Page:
Definitions for ORS 87.685 to 87.695
(1) “Default” means a failure to perform in a timely manner any obligation or duty set forth in a rental agreement.
(2) “Last known address” means a physical or electronic mail address that an occupant provided in the latest rental agreement or the physical or electronic mail address the occupant provided in a subsequent written notice of a change of address.
(3) “Occupant” means a person or a sublessee, successor or assignee of the person who is entitled, under a rental agreement, to the exclusive use of specified individual storage space at a self-service storage facility.
(4) “Owner” means an owner, operator, lessor or sublessor of a self-service storage facility or an agent or any other person that the owner, operator, lessor or sublessor authorizes to manage the facility or to receive rent from an occupant under a rental agreement.
(5) “Personal property” means movable property that is not affixed to land and includes, but is not limited to, goods, merchandise, household items and watercraft.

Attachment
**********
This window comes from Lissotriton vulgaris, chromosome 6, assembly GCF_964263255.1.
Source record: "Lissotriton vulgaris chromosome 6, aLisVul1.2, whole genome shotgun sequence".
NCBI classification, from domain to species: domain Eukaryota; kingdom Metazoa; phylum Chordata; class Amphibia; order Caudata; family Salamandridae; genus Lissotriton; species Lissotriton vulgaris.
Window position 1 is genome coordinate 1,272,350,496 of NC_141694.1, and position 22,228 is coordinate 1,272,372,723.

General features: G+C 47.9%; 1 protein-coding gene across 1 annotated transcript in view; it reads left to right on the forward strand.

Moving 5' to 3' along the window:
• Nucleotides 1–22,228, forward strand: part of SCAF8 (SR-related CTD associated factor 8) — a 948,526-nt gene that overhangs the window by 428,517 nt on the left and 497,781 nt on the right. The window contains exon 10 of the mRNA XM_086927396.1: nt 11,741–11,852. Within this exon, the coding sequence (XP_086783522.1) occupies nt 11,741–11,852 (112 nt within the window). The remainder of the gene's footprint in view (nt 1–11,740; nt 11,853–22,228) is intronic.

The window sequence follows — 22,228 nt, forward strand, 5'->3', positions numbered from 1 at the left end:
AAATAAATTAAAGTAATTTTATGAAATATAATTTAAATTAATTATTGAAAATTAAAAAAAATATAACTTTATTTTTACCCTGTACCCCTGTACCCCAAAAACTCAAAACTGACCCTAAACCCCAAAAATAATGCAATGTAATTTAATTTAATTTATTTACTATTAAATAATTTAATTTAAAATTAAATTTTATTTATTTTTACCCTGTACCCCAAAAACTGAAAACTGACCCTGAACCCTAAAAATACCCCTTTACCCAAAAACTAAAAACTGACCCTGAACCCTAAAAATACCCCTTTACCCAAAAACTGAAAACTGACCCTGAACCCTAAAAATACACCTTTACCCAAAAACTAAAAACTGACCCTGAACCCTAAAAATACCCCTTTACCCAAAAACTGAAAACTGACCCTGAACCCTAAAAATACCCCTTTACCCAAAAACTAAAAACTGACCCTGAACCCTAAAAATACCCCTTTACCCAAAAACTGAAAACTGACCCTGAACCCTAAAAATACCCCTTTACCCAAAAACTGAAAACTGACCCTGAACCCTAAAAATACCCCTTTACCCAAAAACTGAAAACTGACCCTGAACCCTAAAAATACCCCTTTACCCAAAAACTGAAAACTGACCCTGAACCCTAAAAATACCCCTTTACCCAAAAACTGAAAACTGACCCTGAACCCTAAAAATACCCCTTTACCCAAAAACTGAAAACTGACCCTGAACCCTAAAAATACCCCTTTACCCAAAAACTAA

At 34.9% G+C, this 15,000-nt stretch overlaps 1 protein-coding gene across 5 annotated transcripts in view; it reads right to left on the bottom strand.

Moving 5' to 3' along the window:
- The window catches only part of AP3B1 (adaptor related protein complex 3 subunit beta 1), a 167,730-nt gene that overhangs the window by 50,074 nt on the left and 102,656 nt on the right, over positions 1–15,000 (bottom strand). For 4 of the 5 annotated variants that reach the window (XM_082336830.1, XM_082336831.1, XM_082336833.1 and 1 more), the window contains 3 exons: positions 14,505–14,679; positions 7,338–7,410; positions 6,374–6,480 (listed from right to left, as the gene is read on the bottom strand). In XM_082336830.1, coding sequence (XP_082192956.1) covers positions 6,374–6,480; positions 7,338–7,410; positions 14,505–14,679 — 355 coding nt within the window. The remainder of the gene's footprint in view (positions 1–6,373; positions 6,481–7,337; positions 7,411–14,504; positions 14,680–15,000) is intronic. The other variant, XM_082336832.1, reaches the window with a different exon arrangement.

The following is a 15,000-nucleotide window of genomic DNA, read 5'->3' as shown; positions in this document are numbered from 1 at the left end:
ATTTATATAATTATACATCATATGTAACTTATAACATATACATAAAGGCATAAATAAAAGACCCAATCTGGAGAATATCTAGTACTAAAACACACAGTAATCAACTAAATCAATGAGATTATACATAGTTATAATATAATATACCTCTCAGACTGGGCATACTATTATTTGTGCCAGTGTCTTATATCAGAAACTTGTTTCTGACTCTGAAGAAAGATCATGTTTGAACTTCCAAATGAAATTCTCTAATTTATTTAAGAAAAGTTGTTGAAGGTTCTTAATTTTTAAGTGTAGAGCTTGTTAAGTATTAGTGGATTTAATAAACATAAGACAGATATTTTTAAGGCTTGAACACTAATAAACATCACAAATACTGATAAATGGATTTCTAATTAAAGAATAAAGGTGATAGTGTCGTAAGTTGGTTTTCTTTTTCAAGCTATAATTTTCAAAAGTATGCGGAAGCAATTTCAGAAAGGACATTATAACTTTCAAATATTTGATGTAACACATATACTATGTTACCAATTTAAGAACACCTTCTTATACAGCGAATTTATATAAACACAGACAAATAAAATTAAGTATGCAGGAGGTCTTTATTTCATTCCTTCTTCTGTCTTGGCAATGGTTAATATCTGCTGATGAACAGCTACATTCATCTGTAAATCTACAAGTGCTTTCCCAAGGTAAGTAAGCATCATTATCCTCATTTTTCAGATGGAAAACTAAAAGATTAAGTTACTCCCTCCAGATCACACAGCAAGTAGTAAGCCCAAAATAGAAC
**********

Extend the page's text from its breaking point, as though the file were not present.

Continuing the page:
(6) “Rental agreement” means a written agreement or lease that establishes or modifies terms, conditions, rules or any other provisions concerning an occupant’s use and occupancy of a self-service storage facility.
(7)(a) “Self-service storage facility” means real property that is designed and used for renting or leasing individual storage space to occupants who have exclusive access to the storage space to store or remove personal property.
(b) “Self-service storage facility” does not include:
(A) A warehouse or other facility that a person uses to store personal property for which the person that operates the facility issues a warehouse receipt, bill of lading or other document of title under ORS chapter 77; or
(B) Real property that a person uses for residential purposes.
(8) “Verified mail” means any method of mailing that the United States Postal Service or a private delivery service offers that provides evidence of mailing. [1997 c.374 §2; 2009 c.181 §111; 2013 c.209 §3]
3 OregonLaws.org assembles these lists by analyzing references between Sections. Each listed item refers back to the current Section in its own text. The result reveals relationships in the code that may not have otherwise been apparent.